Category Management Improvement Planning 2023

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Category management improvement planning for 2023

By Mark Hubbard |

Within the Global category management study, we have identified a series of critical activities which help organisations maximise their outcomes.

A core part of that is ensuring that there is a category management improvement plan in place, as this is the driver for ongoing changes in behaviour and outcomes which many businesses need.

Implicit within this is the need for not only a plan, but also a budget to deliver the key activities within the plan. As the plans usually contain a range of initiatives, including communications, training, support and the provision of adequate resource to deliver the plan, having a costed version for 2023 is a critical step in making sure you can deliver your objectives.

This also suggests that you need to have scoped some of the key activities for 2023: how many categories will you be focussing on? How much support will they need, both internally and externally? How much research and market data will be needed? How will the competencies of your team need to be improved, through training and coaching?

This all assumes that you already have the base information on where you stand, and where improvements are most needed to maximise outcomes. Our knowledge and research tells us that strategic alignment (ensuring the main activities of procurement are aligned with the organisational strategy) is crucial, along with high levels of good quality stakeholder engagement.

We believe that assessing where you are today, and building a plan from that, can ensure that your focus is in the right areas to grow your value contribution, even in the challenging economic times many are facing.

At this time of year, thoughts often turn to the next planning cycle, and ensuring that you have the right approach to delivering improvements in your category management approach, and the value you can deliver should be at the heart of that planning.

About Mark Hubbard

Director

30+ years experience in procurement and supplier management, in line and consulting roles
Previous employment: Positive Purchasing Ltd, SITA,
QP Group, BMW, SWWS, Rover
Education: BSc in Engineering Metallurgy, MBA University of Plymouth
CIPS: Current Member

Category Management Will Fail - Hands Image

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Category management will fail if procurement and business stakeholders do not collaborate to agree a pipeline of projects

By Simon Brown |

Developing a pipeline of category projects should be a collaborative and creative process

Too often Procurement works in isolation when deciding what category projects to work on. We all know that without the right level of stakeholder support many of these projects simply will not be implemented. This potential misalignment between the procurement team and its internal customers can often result in significant effort being wasted securing stakeholder support for projects, inadequate business sponsorship, lack of procurement involvement in key projects, limited team resource provided by stakeholders and reduced benefit delivery.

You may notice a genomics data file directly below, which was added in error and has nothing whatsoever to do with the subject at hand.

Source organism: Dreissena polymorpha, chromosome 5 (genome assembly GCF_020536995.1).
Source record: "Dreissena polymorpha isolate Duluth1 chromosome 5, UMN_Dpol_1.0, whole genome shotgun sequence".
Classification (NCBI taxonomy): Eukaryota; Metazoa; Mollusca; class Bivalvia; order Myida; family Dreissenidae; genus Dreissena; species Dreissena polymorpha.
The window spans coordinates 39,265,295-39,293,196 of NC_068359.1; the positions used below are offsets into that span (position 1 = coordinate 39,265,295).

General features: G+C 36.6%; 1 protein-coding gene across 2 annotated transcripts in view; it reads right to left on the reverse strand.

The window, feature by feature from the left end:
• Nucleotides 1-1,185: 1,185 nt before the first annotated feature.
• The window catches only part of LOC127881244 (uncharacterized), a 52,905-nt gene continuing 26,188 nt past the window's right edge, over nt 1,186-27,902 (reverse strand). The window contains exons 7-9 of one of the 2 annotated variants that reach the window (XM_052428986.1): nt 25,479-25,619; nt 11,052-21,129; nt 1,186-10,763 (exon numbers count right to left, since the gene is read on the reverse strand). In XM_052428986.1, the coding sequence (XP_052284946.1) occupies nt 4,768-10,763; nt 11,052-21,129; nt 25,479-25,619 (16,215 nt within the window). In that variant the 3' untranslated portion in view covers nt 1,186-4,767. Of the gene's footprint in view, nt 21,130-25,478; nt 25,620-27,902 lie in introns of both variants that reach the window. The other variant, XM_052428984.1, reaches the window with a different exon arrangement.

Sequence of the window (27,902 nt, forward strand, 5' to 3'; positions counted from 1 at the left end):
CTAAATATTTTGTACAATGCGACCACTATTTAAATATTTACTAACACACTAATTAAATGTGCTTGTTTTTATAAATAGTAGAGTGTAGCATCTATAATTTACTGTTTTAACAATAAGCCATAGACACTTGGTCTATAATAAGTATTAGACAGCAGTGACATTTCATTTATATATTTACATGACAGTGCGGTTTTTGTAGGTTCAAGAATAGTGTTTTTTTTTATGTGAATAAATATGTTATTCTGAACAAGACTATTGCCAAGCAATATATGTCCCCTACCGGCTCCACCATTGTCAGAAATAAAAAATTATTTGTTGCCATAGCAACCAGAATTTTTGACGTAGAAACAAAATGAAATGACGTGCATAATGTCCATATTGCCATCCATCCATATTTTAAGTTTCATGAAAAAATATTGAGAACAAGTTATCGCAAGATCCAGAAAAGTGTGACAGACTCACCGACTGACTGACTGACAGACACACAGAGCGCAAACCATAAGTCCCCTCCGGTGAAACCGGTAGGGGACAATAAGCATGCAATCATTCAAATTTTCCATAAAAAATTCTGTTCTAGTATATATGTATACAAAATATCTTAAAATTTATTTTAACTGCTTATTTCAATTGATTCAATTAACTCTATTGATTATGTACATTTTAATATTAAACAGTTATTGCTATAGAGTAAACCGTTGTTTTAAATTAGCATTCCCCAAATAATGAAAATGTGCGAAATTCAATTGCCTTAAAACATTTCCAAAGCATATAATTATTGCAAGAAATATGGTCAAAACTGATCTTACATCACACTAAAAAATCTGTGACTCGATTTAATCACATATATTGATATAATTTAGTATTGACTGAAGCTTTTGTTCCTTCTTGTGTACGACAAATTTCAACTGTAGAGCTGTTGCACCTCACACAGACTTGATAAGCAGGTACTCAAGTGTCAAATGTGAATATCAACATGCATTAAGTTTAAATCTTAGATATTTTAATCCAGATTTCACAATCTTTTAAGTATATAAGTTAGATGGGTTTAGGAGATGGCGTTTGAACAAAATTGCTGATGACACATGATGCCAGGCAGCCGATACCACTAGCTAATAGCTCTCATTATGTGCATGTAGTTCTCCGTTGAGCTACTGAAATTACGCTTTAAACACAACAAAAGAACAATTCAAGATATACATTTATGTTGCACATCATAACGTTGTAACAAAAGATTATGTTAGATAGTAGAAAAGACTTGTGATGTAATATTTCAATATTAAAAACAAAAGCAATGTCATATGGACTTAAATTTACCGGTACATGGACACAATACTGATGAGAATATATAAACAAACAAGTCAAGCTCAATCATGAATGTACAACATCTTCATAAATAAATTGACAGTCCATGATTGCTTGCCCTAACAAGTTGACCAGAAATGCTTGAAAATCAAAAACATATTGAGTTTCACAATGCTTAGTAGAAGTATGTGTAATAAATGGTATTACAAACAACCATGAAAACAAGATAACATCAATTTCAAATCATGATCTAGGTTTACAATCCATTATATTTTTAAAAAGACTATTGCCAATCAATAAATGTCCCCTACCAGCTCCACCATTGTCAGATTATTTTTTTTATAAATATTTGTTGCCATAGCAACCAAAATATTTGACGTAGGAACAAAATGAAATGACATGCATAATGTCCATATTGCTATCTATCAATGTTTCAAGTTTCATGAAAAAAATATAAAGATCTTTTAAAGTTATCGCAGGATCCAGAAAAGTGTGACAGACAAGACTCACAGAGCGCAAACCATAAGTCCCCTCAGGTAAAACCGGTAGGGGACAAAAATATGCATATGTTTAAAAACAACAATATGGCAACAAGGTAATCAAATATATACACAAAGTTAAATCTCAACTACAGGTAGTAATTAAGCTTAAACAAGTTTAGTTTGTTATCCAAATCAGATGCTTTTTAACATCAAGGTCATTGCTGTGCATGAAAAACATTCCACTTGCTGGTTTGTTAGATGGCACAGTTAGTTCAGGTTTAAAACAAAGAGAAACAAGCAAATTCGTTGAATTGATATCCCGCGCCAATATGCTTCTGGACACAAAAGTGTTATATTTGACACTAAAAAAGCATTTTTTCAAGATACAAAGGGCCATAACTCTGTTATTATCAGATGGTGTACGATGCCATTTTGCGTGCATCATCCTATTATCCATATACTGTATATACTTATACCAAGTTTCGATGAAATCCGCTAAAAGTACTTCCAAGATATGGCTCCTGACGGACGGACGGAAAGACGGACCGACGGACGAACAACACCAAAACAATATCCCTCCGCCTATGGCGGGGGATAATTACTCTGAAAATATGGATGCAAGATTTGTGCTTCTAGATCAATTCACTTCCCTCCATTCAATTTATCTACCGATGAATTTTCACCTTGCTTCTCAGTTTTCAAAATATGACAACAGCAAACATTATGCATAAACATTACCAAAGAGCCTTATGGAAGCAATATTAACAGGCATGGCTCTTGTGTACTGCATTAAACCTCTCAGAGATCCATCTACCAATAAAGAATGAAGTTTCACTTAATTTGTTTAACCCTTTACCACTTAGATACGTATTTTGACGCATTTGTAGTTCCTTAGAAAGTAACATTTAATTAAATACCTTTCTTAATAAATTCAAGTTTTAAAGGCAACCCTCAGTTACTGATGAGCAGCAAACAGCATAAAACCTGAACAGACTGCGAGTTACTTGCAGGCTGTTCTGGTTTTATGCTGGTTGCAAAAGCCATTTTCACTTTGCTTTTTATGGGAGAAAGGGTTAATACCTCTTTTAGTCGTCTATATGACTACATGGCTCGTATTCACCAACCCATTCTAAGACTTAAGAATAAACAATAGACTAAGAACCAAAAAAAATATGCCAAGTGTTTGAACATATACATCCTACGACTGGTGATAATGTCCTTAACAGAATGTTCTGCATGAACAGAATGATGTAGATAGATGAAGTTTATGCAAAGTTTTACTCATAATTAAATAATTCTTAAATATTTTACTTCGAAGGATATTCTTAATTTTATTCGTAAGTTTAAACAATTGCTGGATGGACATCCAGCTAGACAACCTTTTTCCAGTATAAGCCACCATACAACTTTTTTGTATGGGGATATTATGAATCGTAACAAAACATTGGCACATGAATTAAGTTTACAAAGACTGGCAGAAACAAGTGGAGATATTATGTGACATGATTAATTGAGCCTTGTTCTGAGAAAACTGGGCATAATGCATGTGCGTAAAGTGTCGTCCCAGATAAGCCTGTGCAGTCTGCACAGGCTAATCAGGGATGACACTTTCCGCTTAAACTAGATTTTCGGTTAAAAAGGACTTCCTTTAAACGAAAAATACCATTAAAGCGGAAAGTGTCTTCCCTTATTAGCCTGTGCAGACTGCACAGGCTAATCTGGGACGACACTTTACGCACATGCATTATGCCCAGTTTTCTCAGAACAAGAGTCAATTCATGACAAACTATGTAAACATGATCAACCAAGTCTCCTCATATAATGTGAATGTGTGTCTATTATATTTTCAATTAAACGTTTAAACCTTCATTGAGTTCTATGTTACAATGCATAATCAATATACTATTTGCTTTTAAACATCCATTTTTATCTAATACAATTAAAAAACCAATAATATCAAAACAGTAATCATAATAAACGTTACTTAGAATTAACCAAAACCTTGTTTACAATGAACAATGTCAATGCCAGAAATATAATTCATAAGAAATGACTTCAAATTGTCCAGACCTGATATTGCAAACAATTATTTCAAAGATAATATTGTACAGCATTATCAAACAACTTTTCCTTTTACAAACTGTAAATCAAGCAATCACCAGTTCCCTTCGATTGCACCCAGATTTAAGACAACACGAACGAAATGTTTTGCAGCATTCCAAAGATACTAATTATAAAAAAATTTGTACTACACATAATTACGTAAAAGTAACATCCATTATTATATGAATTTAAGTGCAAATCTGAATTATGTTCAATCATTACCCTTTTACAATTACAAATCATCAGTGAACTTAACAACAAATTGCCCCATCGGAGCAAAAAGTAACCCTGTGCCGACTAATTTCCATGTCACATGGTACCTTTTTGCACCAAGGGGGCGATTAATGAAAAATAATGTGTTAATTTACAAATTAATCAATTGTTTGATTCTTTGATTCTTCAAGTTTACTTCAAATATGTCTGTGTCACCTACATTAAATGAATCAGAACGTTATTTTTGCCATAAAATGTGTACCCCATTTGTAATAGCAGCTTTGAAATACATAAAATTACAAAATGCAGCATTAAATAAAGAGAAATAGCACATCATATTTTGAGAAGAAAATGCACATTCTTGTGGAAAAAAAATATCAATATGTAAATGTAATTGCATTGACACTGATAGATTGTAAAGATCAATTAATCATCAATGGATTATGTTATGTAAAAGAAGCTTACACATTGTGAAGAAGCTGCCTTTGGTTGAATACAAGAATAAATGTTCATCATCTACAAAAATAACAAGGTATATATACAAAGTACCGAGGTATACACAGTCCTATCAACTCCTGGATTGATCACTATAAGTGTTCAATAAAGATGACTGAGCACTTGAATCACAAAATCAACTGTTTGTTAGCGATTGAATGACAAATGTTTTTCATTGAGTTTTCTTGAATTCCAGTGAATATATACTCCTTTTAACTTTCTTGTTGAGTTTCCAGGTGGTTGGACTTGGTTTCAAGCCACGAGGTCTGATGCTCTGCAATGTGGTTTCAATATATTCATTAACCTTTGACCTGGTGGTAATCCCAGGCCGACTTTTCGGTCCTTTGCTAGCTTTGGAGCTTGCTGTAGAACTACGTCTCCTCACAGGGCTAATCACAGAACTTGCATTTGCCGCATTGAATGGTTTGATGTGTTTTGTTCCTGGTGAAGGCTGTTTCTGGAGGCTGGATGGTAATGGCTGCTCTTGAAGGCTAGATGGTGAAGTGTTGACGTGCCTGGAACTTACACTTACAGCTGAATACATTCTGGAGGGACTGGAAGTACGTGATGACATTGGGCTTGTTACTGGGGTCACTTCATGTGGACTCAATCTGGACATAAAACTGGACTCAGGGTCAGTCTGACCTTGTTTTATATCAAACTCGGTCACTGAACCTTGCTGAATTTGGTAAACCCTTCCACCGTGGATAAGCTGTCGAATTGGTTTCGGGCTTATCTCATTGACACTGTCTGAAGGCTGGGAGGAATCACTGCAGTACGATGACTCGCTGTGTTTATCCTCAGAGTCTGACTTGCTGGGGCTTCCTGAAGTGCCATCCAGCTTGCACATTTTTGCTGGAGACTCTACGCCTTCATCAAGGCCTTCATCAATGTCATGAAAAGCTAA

Hence, Procurement need to promote the value and benefits of planning and agreeing which projects are going to be worked on over the next 12-month period with their respective business stakeholders.

The importance of strategic alignment

In our recently published FP Category Management Leadership Report 2021-22, 51% of respondents agreed an annual plan of category management projects with their relevant business stakeholders, compared to 39% in 2019-20. Procurement teams clearly appreciate why strategic alignment planning activity is such an important activity. It has similarities with category diagnostics and opportunity analyses which are undertaken to identify the scale of savings available. The real value is spending some quality time with your stakeholders to discuss potential categories to focus on and identify resources required to make the cross-functional working more effective.

Strategic alignment is best completed by senior members of the procurement team along with senior stakeholders. By jointly planning and agreeing the pipeline of activity on an annual basis, procurement is more likely to be made aware of future business plans and be involved at an early stage. Also, business approval of the pipeline makes it more likely that technical resources are made available for category teams. Formalising the strategic alignment approach and linking it to the corporate business planning cycle to create an agreed pipeline of projects helps to facilitate a much more cross-functional approach to category management. There are a number of critical elements to consider.

  1. Context: Understand the landscape and dynamics of the industry sector that the business operates in and its impact on key categories.
  2. Business Planning: Align the process with existing corporate business planning cycles and develop a deep understanding of key functional and business unit strategies.
  3. Learnings: Review learnings from previous years’ category management activities with stakeholders and use them to drive improvement.
  4. Spend: Profile historic and future spend profiles for all major categories, segmenting by business units and major suppliers as a minimum.
  5. Supply Market Analysis: Segment the supply market and understand how current and potential suppliers serve current categories and emerging requirements.
  6. Workshops: Run joint prioritisation sessions with stakeholders to identify the key category and supplier projects to run over the next 12 months, along with benefits.